I’ll admit I went to the 9/11 Memorial and Museum with a bad attitude. Why are we memorializing a humiliation? Two of our proudest buildings were leveled and some 3,000 of our people were killed—unarmed, going about their workaday business—by a gang of foreign religious fanatics. Why should we memorialize this?
I know, there’s a Pearl Harbor memorial and museum. There was a mighty war subsequent to that humiliation though, and we won it decisively, thereby wiping out the blot.
Subsequent to 9/11 we did do some selective hitting back at Islamia; but love-the-world romantics soon found their footing and turned it into a futile missionary endeavor to spread democracy—an endeavor now petering out ignobly amid jihadist triumphalism in Iraq and Afghanistan.
So … what are we memorializing?
Personally I’d have preferred it if, after the 9/11 atrocity, the owners of this land in downtown Manhattan had just rebuilt the entire area as office buildings, or yuppie apartment blocks complete with Whole Foods marts, health clubs, and Apple stores. Making money from rents and leases isn’t romantic, but it’s psychically more healthful than memorializing humiliation.
Or so, in my curmudgeonly way, I fore-reasoned. My mood wasn’t improved when, having at last got to the front of the ticket line for the museum, I was accosted thus by the female security person in charge of the line: “You look very dapper!”
Did I? I was wearing a sports jacket with gray flannel pants, brown shoes, white shirt, and sober tie. Looking around, I saw what she meant. Everyone else in the memorial plaza, ages 9 to 90, was dressed like a middle schooler at summer camp: shorts, sneakers (socks optional), T-shirts. The most skeptical person there—I, presumably—was the only one showing sartorial respect.
I thanked the woman with ill grace and stepped forward to purchase my ticket. It was good for 5 P.M., leaving me 45 minutes to kill. I ambled aimlessly around the plaza, past one of the huge square pools marking the “footprints” of the Twin Towers. I had actually worked at 5WTC in 1985-6, and sometimes ate my lunch in the plaza. I tried to orient myself—where was the bench I used to sit on?—but of course there is nothing recognizable left.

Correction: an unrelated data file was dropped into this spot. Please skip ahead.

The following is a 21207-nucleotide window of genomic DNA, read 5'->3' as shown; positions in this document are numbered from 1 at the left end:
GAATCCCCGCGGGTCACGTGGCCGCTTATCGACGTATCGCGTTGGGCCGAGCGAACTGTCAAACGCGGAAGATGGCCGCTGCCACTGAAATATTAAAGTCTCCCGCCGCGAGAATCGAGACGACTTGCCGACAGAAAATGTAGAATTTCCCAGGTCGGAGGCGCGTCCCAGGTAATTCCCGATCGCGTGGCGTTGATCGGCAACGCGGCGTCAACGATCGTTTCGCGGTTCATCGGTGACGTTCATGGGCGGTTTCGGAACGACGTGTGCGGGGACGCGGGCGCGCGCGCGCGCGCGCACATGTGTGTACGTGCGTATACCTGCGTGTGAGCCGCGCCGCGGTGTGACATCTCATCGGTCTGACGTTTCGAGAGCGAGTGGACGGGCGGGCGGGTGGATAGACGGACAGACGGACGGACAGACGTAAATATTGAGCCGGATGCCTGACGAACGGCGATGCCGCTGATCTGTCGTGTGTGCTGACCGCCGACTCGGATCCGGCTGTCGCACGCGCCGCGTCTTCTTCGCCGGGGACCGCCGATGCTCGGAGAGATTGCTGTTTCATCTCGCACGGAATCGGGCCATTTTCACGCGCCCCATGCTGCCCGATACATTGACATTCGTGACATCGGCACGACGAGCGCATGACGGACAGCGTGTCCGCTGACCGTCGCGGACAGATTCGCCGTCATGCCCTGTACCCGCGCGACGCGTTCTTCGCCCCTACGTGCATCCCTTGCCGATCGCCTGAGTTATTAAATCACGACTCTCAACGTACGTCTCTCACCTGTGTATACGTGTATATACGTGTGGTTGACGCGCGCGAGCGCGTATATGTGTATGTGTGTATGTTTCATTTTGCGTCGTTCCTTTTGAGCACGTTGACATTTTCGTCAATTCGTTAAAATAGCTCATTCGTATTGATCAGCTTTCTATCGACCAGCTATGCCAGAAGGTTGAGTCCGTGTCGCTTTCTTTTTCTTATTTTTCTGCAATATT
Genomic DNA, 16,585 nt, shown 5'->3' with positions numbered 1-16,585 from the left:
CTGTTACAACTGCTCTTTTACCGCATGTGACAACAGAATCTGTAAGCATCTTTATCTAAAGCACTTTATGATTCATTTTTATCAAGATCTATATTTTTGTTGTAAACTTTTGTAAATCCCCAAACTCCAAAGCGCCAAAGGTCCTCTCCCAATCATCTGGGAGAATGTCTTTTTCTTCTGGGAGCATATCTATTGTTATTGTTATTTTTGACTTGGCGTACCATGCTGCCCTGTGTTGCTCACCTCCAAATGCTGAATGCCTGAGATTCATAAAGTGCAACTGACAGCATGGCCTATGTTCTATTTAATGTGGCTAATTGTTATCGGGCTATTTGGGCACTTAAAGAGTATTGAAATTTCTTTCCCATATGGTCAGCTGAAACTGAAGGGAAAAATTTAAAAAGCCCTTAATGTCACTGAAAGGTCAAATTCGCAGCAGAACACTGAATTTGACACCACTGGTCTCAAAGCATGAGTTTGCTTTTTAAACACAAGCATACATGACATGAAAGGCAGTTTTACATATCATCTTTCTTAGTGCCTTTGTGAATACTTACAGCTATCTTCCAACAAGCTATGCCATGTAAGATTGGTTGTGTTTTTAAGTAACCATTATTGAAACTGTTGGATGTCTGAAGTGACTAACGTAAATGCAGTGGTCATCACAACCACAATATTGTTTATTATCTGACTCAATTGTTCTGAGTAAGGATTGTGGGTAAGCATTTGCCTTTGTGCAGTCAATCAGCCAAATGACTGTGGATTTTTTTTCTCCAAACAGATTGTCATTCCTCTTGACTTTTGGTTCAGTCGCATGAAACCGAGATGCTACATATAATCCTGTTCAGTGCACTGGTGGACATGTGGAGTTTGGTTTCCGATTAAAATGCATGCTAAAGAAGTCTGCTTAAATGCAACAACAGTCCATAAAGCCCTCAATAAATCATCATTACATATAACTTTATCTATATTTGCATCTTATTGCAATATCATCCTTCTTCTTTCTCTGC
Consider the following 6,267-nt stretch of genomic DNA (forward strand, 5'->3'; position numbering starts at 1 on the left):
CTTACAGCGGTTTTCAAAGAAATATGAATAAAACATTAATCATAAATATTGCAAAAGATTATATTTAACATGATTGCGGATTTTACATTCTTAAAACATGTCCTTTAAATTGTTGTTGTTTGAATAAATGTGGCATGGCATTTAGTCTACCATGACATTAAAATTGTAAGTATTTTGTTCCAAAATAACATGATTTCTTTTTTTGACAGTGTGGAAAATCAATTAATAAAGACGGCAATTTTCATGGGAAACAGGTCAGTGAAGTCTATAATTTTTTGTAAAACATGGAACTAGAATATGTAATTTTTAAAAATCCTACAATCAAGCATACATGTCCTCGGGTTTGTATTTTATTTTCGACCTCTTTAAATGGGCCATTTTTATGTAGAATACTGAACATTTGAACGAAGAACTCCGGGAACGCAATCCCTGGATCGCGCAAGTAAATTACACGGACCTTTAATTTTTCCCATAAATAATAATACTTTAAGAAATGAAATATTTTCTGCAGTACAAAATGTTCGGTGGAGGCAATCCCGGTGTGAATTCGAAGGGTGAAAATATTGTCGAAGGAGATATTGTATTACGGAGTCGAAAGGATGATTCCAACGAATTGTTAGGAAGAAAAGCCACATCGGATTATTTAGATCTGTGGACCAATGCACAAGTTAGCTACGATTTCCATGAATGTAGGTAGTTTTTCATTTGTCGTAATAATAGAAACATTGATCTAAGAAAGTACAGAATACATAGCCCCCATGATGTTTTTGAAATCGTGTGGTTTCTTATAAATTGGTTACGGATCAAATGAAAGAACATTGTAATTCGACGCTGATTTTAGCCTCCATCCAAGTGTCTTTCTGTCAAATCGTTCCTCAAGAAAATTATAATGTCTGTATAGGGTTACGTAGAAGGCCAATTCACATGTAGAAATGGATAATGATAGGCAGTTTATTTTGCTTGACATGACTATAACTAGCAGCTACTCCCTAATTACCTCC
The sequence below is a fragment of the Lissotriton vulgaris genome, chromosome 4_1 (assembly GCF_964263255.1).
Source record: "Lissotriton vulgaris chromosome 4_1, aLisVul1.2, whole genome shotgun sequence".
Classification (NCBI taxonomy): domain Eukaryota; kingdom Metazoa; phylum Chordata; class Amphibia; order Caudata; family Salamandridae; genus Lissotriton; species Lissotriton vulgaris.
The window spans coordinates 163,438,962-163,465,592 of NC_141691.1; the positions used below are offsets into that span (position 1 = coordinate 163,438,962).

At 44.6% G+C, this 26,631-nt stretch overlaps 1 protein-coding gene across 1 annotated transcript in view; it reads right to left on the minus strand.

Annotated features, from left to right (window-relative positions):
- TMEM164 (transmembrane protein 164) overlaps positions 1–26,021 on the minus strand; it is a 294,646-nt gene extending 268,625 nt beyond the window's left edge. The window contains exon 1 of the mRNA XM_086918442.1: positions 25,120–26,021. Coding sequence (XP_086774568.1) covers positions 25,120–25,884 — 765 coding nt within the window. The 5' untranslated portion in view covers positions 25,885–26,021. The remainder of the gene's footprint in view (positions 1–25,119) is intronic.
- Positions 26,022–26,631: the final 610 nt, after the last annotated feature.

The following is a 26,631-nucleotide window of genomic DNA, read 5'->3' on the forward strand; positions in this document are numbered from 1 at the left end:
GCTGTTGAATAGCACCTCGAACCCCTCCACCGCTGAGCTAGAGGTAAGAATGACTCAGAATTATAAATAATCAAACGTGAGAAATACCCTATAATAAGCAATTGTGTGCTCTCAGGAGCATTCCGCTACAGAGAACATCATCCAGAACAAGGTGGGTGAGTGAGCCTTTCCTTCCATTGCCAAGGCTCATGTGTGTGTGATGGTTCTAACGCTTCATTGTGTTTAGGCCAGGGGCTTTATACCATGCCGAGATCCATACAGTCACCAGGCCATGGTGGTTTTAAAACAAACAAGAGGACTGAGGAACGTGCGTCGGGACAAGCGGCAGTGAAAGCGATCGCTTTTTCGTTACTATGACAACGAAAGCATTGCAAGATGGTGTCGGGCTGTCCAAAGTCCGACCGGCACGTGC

Nature called. I asked a security guy where the bathrooms were. He: “There aren’t any. You have to leave the plaza, cross the road there—see?—and go to one of those office buildings.”
They spent a bazillion dollars on this plaza and there are no bathrooms? My mood darkened. By the time I hiked a quarter-mile hike each there and back in time to enter the museum, I was having trouble keeping my cynicism under control.
The displays and exhibits in the museum are well laid out, with a time line following the events of September 11th. A gallery on one side explained some of the deep background, such as U.S. support for the Mujahideen fighting Soviet forces in the 1980s. Another showed the clearing of the site and subsequent construction efforts.
The terrible events of that day were the main focus, though. Through no fault of the designers, I found this hard to engage with because of overfamiliarity. Even the twisted girders and wrecked fire trucks were nothing new—I’d seen them at the state museum in Albany. The effect would surely be greater for schoolkids and foreign visitors.
Two things did arrest my attention. One was a huge “composite”—a great lump, a dozen feet across, of hyper-compacted metal, building materials, office equipment, and perhaps, in its interior, flattened and carbonized human fragments. Just a formless lump of flattened wreckage, but I couldn’t take my eyes off it.
The other was a partially walled-off recess, just big enough for a half-dozen people, on the inner wall of which were projected, one after another, still pictures of jumpers. There is no accompanying sound, just the pictures. In one of them there are five jumpers strung out in the air, yards apart. Colleagues, friends, lovers—who knows? What is it, this human life, to end in such horror?
By the time I got to the gift shop my cynicism had all drained away. Heck, I even bought a 9/11 commemorative mug—the one that says IN DARKNESS WE SHINE BRIGHTEST. Looking at it now, here on my desk, the cynicism creeps back.
Yes, let’s feel good about ourselves, and remember the courage and skill of our cops and firemen, and marvel at how well the city recovered. And let’s go on with the same fool meddling policies, the same half-wit multiculturalism, that brought 9/11 upon us. Oh, and while we’re at it, let’s gut the fire department in the name of diversity!
Those are desk thoughts, though. Moving among the mostly-silent crowds in the 9/11 Museum, amid all the images of chaos and death, cynicism is badly out of place.
Philip Larkin, who was a stone atheist, wrote a poem about visiting an old country church. The experience didn’t turn him to religion, but he did come away acknowledging that: “A serious house on serious earth it is … If only that so many dead lie round.”
I guess I’m never going to get the idea of memorializing 9/11, any more than Larkin got religion. Still, I came away minding the place less than when I went in. It’s not for me, but plainly it is for a lot of people, and I respect their honest reverence; if only that so many dead lie around.
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